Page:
By the third day we had added a second shift at 9:30 am, and by the second week one of our new friends asked if we had any doughnuts, which turned into sandwiches at lunch. The next thing you knew there was the Coffee Wagon Gang at the local Wonder Bread Thrift store on Shadeland Ave. buying day old loaves of bread and doughnuts. Each evening the assembly line was formed with even the youngest of us, at three years old, doing their part to get everything ready for the next day’s adventure.
We followed the crew that built I-70 between Franklin and German Church roads (2-3 miles) on the east side of town, from the original stages of excavation till the asphalt was being laid. It made for a summer that I will never forget, full of lessons that I have passed along to my children, grandchildren and really anyone that wants to listen. I do not remember how much we ended up making that summer, but I do know today I have one heck of a baseball card collection dating back to 1968.
The Coffee Wagon Gang were truly one-hit wonders as we never repeated our performance. To make matters worse, within a year or two a school friend’s dad started a business of trucks with shiny silver boxes on the back that would pull up to construction sites and sell food. Chuck Wagons or Roach Coaches as they have been called- I remember thinking they stole my dad’s idea. I am not saying that the Roach Coach did not already exist somewhere in the country, and it wasn’t like I was going to “Google” it to find out, but I do know that I never saw those trucks before our adventure began like I did after.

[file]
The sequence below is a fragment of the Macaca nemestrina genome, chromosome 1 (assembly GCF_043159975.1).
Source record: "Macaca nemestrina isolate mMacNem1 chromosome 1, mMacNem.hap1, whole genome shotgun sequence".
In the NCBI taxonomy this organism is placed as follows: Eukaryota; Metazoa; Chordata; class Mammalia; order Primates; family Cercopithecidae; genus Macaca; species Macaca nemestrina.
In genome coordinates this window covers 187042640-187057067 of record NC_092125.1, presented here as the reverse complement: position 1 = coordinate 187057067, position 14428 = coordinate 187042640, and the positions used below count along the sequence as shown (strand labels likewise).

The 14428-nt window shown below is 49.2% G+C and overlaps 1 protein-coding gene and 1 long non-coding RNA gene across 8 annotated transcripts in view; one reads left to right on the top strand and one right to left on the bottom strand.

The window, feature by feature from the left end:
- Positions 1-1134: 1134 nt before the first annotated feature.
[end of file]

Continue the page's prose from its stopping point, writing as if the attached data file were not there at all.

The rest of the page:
The gang was ready to go again that next year but before that fabulous summer even ended we woke up one late summer day only to find our normal route blocked by a chain link fence and ultimately, vehicles flying by at very high rates of speed. My parents knew the interstate would move on without us and they also knew that we were dirt poor with only one income and nine mouths to feed. But they took full advantage of what was around and made the best of it, throwing in a lot of love along the way. They gave us so much more than what money could buy. We were taught that hard work, reliability, teamwork, and having fun will pay off in the long run if you are committed and stay with it. I am proud to say that the lessons we learned that summer stayed with us, as all my sibs went on to lead very productive lives along with my own children, and my nieces and nephews.